Representation of the retinal photoreceptor mosaic, c.2010, by Mark Fairchild. As reproduced in Anatomy: Exploring the Human Body

The Art of Anatomy – Mark Fairchild

Our ability – and inability – to see colour is laid bare in this illustration of two very different human retinas

How do we see colour? As with phone screens, paint palettes and colour films, we build up a huge array of pigments from simpler blocks. “Each colour has a specific wavelength to which receptors or cones in the eye’s light-sensitive layer, the retina, are responsive,” explains the text in our new book Anatomy: Exploring the Human Body. “Three types of cones – for short (S, blue), medium (M, green) and long (L, red) wavelengths – enable normal trichromatic colour vision.”

However, a few individuals miss out on a key element within that range. In this illustration by Mark Fairchild, director of the Munsell Color Science Laboratory at the Rochester Institute of Technology, the retinal make-up of a healthy eye is set beside one missing a key attribute.

“The image on the left represents a mosaic of cone receptors at the fovea of a trichomatic eye,” explains the text. “There are around 150,000 receptors per square millimetre at the fovea, which is the retinal area with best colour vision. In the image on the right, the red (L) cones have been replaced with green (M) cones, signifying that the individual has a colour-vision deficiency known as red–green colour blindness.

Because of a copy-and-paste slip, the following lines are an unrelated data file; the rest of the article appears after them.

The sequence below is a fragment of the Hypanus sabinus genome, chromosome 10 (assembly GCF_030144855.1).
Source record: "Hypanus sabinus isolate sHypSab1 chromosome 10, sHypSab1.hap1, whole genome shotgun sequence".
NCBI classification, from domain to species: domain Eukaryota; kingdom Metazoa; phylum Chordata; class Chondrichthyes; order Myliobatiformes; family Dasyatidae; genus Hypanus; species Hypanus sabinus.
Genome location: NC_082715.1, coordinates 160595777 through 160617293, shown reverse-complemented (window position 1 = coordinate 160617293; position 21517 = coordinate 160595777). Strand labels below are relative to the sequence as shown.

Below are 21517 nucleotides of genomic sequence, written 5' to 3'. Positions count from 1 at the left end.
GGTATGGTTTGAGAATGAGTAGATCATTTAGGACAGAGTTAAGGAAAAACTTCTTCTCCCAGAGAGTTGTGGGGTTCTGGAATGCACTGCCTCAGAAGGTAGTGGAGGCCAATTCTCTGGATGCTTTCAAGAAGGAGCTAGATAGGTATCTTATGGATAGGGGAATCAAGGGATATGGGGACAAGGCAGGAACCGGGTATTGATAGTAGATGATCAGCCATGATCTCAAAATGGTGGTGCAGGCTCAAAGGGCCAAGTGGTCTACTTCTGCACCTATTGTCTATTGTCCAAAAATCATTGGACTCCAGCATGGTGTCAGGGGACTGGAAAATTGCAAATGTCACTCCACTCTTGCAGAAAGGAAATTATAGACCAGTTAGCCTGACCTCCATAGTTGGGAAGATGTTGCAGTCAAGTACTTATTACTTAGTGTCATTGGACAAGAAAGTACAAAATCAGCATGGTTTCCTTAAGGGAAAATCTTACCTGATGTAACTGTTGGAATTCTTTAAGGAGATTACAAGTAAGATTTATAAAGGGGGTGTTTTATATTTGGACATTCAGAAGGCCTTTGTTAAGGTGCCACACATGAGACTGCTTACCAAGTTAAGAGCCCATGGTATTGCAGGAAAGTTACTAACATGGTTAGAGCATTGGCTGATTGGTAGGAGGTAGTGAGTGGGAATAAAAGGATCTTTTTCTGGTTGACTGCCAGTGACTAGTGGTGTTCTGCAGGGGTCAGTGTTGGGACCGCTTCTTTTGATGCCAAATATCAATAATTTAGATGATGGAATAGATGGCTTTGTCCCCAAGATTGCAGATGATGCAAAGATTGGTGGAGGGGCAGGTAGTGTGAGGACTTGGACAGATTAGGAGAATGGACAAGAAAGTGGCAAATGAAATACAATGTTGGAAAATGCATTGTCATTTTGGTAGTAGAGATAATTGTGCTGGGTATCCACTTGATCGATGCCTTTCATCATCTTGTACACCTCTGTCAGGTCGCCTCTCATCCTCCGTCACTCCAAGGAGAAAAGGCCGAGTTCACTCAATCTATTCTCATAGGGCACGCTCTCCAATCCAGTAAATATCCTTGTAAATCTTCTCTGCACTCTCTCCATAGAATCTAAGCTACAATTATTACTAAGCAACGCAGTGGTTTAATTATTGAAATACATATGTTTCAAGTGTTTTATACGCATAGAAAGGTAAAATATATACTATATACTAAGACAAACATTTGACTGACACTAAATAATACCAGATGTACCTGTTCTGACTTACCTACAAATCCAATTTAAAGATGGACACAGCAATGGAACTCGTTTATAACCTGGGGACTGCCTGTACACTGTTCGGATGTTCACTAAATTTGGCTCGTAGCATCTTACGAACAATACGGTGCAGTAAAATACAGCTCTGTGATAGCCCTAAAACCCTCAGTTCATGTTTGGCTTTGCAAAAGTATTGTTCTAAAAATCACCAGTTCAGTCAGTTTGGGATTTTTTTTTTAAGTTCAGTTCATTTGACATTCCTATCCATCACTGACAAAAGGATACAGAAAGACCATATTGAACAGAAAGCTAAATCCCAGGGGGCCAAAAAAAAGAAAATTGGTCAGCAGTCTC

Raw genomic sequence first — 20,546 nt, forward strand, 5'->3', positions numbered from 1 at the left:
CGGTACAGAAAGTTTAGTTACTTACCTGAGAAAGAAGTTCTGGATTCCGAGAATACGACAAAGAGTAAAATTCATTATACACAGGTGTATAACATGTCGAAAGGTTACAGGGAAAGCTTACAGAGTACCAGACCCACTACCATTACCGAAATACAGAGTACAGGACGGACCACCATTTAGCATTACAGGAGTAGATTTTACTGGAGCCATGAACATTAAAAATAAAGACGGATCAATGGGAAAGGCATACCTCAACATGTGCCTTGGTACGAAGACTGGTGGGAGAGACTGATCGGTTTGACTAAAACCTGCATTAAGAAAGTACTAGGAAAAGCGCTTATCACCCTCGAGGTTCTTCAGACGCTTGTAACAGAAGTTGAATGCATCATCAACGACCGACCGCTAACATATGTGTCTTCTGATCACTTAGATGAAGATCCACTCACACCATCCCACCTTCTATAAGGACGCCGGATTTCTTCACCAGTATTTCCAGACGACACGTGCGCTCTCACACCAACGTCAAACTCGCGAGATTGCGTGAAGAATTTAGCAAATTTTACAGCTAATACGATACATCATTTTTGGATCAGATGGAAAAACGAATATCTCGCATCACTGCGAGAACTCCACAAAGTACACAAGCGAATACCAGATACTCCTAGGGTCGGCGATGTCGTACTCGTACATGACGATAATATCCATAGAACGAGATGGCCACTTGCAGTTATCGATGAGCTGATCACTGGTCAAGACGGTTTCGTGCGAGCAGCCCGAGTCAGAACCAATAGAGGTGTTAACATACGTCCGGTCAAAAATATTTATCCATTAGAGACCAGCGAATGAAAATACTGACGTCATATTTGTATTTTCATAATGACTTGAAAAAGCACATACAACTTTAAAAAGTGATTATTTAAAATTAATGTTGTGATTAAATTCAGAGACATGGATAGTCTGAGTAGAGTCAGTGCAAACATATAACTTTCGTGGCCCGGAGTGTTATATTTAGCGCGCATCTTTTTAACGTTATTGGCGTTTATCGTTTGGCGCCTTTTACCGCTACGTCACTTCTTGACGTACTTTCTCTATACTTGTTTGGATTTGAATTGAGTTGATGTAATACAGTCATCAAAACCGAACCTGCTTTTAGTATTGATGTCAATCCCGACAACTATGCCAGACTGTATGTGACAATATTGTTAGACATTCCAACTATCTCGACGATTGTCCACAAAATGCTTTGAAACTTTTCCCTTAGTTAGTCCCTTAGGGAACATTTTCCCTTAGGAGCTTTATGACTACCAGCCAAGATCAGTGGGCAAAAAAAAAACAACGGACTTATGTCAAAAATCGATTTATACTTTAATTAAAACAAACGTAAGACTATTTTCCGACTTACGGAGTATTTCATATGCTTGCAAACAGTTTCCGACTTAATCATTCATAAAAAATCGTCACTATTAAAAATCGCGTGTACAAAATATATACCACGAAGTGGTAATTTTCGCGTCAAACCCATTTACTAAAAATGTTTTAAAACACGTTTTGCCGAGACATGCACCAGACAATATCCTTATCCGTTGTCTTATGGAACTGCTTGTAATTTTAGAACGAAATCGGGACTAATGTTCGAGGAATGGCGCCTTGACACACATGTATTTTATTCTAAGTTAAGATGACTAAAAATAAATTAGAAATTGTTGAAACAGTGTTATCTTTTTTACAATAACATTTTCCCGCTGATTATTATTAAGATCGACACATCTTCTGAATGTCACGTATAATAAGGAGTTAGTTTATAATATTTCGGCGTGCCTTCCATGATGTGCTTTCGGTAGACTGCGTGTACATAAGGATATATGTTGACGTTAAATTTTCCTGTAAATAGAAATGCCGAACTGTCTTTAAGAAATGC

Anatomy: Exploring the Human Body
Anatomy: Exploring the Human Body

“These individuals confuse bright reds and greens and cannot clearly distinguish colours containing red. Congenital red-green colour blindness affects about eight per cent of males and less than one per cent of females, but is passed from mother to son on the X chromosome.”

Can’t make out any major difference between those two pictures? Maybe it's time for that eye test!

To see how this image takes its place in the wider culture of visualizing the human body, get a copy of Anatomy here. The book is a visually compelling survey of more than 5,000 years of image making. Through 300 remarkable works, selected and curated by an international panel of anatomists, curators, academics, and specialists, it chronicles the intriguing visual history of human anatomy, showcasing its amazing complexity and our ongoing fascination with the systems and functions of our bodies. The 300 entries are arranged with juxtapositions of contrasting and complementary illustrations that make for thought-provoking and lively reading. Buy your copy here.